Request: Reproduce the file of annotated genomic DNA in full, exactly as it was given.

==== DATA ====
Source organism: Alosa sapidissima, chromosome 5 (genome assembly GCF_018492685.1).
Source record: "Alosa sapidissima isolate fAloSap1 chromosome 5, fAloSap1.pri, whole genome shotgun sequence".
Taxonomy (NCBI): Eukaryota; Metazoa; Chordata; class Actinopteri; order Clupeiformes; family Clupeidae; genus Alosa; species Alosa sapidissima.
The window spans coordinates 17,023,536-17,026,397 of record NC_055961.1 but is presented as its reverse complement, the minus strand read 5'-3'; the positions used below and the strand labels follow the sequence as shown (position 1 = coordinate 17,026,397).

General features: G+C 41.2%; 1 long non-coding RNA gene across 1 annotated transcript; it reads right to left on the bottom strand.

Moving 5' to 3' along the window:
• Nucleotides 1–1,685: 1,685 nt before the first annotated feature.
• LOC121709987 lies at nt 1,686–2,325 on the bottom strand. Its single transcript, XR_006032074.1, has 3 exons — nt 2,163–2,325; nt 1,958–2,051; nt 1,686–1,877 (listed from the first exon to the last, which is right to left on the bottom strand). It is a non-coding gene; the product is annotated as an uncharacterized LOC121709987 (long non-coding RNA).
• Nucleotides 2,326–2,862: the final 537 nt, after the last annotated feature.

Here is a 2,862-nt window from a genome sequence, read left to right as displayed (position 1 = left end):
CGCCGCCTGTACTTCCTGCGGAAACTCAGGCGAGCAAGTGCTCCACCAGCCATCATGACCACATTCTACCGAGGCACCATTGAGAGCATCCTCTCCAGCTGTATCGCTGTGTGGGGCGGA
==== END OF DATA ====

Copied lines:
Source organism: Alosa sapidissima, chromosome 5 (genome assembly GCF_018492685.1).
Source record: "Alosa sapidissima isolate fAloSap1 chromosome 5, fAloSap1.pri, whole genome shotgun sequence".
Taxonomy (NCBI): Eukaryota; Metazoa; Chordata; class Actinopteri; order Clupeiformes; family Clupeidae; genus Alosa; species Alosa sapidissima.
The window spans coordinates 17,023,536-17,026,397 of record NC_055961.1 but is presented as its reverse complement, the minus strand read 5'-3'; the positions used below and the strand labels follow the sequence as shown (position 1 = coordinate 17,026,397).

General features: G+C 41.2%; 1 long non-coding RNA gene across 1 annotated transcript; it reads right to left on the bottom strand.

Moving 5' to 3' along the window:
• Nucleotides 1–1,685: 1,685 nt before the first annotated feature.
• LOC121709987 lies at nt 1,686–2,325 on the bottom strand. Its single transcript, XR_006032074.1, has 3 exons — nt 2,163–2,325; nt 1,958–2,051; nt 1,686–1,877 (listed from the first exon to the last, which is right to left on the bottom strand). It is a non-coding gene; the product is annotated as an uncharacterized LOC121709987 (long non-coding RNA).
• Nucleotides 2,326–2,862: the final 537 nt, after the last annotated feature.

Here is a 2,862-nt window from a genome sequence, read left to right as displayed (position 1 = left end):
CGCCGCCTGTACTTCCTGCGGAAACTCAGGCGAGCAAGTGCTCCACCAGCCATCATGACCACATTCTACCGAGGCACCATTGAGAGCATCCTCTCCAGCTGTATCGCTGTGTGGGGCGGA